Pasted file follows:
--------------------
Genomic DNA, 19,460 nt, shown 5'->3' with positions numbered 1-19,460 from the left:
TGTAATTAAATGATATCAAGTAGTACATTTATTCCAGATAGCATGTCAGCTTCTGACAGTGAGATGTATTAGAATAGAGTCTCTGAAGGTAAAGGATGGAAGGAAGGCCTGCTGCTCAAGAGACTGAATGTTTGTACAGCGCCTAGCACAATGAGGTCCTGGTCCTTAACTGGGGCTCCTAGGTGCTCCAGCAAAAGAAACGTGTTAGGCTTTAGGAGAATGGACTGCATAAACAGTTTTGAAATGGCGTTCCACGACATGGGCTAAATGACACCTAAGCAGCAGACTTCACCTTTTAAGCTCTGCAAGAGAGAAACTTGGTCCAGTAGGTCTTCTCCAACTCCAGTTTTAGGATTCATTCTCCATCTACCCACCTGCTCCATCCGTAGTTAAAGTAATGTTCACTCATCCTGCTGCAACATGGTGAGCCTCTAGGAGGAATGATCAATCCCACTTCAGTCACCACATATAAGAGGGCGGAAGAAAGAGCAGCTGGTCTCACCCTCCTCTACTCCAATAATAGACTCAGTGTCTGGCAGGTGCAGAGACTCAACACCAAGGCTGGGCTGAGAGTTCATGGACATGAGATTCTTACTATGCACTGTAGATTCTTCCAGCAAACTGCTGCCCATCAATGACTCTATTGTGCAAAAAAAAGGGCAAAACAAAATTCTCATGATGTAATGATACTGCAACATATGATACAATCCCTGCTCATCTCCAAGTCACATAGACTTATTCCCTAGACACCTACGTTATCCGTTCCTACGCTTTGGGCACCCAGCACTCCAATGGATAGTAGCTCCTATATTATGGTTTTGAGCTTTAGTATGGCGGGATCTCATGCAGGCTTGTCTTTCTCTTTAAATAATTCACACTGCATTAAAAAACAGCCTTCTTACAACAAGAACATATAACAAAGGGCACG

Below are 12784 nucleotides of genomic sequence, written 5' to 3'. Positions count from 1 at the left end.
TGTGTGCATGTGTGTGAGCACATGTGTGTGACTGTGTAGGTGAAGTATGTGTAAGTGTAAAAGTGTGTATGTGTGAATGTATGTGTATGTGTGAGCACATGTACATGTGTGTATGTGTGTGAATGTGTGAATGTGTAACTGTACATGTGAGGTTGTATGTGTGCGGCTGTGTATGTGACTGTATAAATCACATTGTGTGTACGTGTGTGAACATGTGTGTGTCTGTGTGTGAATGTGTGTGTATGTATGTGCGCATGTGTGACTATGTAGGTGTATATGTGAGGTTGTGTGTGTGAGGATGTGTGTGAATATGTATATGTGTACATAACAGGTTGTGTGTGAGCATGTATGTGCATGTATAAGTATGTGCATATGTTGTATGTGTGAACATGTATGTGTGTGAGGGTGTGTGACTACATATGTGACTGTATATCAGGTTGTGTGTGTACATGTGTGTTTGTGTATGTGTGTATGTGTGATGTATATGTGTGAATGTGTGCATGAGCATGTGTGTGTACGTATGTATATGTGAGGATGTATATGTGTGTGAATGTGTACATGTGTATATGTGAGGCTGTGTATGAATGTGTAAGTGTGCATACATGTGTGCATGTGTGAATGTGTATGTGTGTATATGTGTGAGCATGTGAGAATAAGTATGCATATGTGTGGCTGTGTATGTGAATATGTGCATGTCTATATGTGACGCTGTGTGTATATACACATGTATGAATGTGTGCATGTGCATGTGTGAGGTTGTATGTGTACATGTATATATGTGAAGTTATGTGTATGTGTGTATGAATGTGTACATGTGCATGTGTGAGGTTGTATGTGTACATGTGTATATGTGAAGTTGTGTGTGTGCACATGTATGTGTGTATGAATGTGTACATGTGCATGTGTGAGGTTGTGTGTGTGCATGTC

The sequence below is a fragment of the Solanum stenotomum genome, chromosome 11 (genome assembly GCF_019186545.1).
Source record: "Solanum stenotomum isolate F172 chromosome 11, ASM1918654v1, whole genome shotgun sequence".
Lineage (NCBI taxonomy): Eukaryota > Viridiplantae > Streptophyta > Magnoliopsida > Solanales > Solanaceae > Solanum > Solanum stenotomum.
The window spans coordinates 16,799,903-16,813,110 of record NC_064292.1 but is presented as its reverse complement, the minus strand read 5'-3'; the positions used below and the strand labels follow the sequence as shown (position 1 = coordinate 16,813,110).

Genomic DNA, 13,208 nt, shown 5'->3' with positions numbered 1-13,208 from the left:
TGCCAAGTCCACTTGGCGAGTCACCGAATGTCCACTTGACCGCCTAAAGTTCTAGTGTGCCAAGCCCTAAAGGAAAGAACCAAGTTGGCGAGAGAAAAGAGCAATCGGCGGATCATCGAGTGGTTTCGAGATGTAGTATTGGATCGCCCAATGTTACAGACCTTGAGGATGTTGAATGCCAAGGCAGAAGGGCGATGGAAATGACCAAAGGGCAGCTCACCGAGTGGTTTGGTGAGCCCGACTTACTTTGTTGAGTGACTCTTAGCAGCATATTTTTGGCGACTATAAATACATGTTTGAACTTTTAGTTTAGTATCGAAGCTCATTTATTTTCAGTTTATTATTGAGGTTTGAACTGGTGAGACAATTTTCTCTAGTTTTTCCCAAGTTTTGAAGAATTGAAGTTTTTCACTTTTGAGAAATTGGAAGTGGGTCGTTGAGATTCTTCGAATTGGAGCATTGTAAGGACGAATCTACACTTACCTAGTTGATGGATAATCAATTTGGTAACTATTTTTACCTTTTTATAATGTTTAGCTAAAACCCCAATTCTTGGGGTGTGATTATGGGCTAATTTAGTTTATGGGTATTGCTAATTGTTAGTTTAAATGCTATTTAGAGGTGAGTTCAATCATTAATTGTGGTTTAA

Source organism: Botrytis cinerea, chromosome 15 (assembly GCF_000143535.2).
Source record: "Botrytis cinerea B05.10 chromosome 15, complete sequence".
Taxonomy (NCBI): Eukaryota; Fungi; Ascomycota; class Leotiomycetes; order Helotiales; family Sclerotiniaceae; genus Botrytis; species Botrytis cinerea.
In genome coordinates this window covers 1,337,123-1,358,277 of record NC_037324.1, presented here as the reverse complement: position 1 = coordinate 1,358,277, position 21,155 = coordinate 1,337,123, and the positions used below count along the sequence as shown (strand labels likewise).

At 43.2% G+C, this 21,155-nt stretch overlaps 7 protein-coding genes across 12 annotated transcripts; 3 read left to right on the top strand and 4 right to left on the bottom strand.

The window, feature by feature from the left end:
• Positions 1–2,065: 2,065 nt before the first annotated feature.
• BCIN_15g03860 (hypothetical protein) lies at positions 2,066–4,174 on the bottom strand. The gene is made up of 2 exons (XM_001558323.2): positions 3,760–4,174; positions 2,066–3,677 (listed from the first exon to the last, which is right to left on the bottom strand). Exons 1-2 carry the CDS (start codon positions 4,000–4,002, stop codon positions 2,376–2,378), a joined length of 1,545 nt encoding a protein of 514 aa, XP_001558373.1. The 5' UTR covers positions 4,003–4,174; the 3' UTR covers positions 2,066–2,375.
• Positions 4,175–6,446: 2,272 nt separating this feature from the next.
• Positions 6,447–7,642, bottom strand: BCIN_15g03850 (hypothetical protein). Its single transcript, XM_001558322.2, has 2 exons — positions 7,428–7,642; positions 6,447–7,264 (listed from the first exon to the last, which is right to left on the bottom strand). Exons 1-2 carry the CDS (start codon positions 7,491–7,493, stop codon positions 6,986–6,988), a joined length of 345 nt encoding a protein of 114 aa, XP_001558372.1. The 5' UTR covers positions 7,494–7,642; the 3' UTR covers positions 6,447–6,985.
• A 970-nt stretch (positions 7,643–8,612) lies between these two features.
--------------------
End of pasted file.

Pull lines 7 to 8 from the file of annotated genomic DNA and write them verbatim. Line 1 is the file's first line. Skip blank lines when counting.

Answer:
Lineage (NCBI taxonomy): Eukaryota > Viridiplantae > Streptophyta > Magnoliopsida > Solanales > Solanaceae > Solanum > Solanum stenotomum.
The window spans coordinates 16,799,903-16,813,110 of record NC_064292.1 but is presented as its reverse complement, the minus strand read 5'-3'; the positions used below and the strand labels follow the sequence as shown (position 1 = coordinate 16,813,110).